Nowhere is this more evident than in the Mediterranean region, due to the political tensions both within and between states across the region which include the Arab-Israeli conflict, the situations in Syria, Libya, and Iraq, and strained Turkish-Greek relations. Furthermore, the region at large is affected by global security concerns and the stark difference in economic growth rates between countries of the northern and the southern shores of the Mediterranean. This is compounded by high rates of forced migration and poverty, as well as the drastic effects of climate change experienced by the region.
The sector most affected by the acceleration of such crises is the water sector; the basis for the survival and development of people across the region and the primary weapon available to combat the spread of the virus. The facts about water in the region are alarming and are only set to worsen in the coming decades. More than 180 million individuals live in water poverty, and more than 80 million others live in water-stressed areas. This does not even take into account the effects of water pollution or the lack of adequate sanitation facilities in several states.
The challenges our region is facing when it comes to water are intrinsically linked to our battle against the pandemic and represent a much wider range of pressing issues. From low agricultural productivity to unemployment, food insecurity, and even political turmoil in some parts of the region, many of the unsettling developments unfolding today are related to the water crisis in one way or another.
Addressing the challenge of providing water to millions of people across the region using comprehensive and innovative solutions has become an increasingly urgent matter. Above all, this requires effective diplomatic and political action that guarantees states of the region have access to water, as is their right. It also requires a greater commitment to investment and financing within this vital sector, in accordance with the financial strategy approved and adopted by UfM Member States, and cooperation in tackling institutional and technical challenges, particularly in the Arab states. Most importantly, it requires a holistic approach to the link between water and the other key issues it impacts including poverty alleviation, environmental protection, and job creation for young people. Moreover, it is essential that focus is turned to alternative and renewable resources in a broader sense. The 2017 Ministerial Declaration on Water undoubtedly constitutes a general framework for all the aforementioned strategies, while the UfM Water Agenda demonstrates their application.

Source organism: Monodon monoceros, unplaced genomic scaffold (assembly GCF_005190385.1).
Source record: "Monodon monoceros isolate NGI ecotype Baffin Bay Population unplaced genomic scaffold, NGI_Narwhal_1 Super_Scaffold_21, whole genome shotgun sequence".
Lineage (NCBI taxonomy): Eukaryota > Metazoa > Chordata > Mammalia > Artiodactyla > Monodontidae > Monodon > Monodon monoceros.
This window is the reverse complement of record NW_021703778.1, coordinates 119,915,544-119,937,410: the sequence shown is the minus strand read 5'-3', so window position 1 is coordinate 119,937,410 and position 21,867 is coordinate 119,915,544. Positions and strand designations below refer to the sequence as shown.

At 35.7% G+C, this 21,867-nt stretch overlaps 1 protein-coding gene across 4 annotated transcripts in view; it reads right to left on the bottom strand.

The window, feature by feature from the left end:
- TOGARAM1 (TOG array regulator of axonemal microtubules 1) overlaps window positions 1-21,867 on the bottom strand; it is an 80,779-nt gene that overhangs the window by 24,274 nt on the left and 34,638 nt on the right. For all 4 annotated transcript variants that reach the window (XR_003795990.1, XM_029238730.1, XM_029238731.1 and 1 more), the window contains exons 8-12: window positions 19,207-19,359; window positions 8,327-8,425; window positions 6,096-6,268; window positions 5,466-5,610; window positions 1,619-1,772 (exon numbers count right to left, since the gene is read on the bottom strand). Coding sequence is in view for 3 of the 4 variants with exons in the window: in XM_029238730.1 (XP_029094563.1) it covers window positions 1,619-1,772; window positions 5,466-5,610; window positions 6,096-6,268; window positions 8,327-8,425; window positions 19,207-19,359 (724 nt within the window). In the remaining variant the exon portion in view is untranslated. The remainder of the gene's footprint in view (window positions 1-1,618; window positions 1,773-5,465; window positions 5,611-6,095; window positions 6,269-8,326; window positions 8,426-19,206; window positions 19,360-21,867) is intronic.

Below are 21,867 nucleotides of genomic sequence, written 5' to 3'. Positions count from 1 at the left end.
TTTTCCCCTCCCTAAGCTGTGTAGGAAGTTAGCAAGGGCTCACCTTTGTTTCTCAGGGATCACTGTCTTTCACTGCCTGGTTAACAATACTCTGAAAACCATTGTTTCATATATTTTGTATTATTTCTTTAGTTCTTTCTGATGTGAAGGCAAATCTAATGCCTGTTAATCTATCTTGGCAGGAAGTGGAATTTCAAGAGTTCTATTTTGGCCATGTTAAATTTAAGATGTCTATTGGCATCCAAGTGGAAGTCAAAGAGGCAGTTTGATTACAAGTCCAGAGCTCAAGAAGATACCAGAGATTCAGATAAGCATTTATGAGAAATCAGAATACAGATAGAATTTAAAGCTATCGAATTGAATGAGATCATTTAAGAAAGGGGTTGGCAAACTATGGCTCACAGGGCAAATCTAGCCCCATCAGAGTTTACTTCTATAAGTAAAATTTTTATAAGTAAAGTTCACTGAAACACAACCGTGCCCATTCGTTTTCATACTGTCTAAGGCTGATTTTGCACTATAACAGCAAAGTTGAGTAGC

The case of Palestine is unique, and the issue of water scarcity is vitally important. For decades, Israeli plans to seize and control all ground and surface water resources have been underway, transforming water into an effective tool to restrict and wear down the local populations. Even more worryingly, Israel is exploiting global concern about the repercussions of the pandemic to continue to implement such plans and achieve its goal of making it impossible to establish a Palestinian state.
In previous years, working together with our partners, we have been racing against time to implement water projects and programmes to fight against the water scarcity and lack of clean drinking water that threatened the lives of more than two million Palestinians in the Gaza Strip. Today, we have been able to overcome the many challenges facing the central desalination plant programme, which is deemed a fundamental solution to such crises. Commissioning this programme is just one example of the importance of meaningful cooperation and partnership with the UfM, the states of the region, and other international partners, and the ways it can improve the lives of our peoples.
To develop post-Covid-19 strategies that can reinstate a normal way of life and restart development while also incurring the fewest human and economic losses possible, it is imperative that we immediately intensify and integrate our efforts. Cooperation is vital to overcoming the repercussions of this shared crisis, so we must create a roadmap that identifies priorities and objectives that are both realistic and achievable.
25 years after the launch of the EUROMED Partnership, a true assessment of its progress must be conducted to build on its many strengths and address any weaknesses. Particular emphasis must be placed on the importance of its founding principles; to create a shared platform to establish and maintain peace and prosperity in the region by strengthening political dialogue; to work to ensure prosperity is shared through active economic partnerships; and to create a cultural, social, and to establish a humanitarian partnership that brings together different people from across the region.
Such objectives can only be achieved by mitigating crises and conflicts in a way that respects the sovereign rights of states and uses solutions in line with legitimate international law. To that end, we must develop an integrated development strategy based on the benefits of the diversity of natural, demographic, and economic resources that exist in the region to reduce the disparity between the two shores and to achieve the Sustainable Development Goals (SDGs). At the heart of this strategy must lie the belief in the importance of creating a balance between the individual interests of each nation and the general interests of the region. This call for cooperation must apply to water, transforming it from a trigger of conflict to a symbol of peace, love, and co-existence throughout the Mediterranean.
Original version here.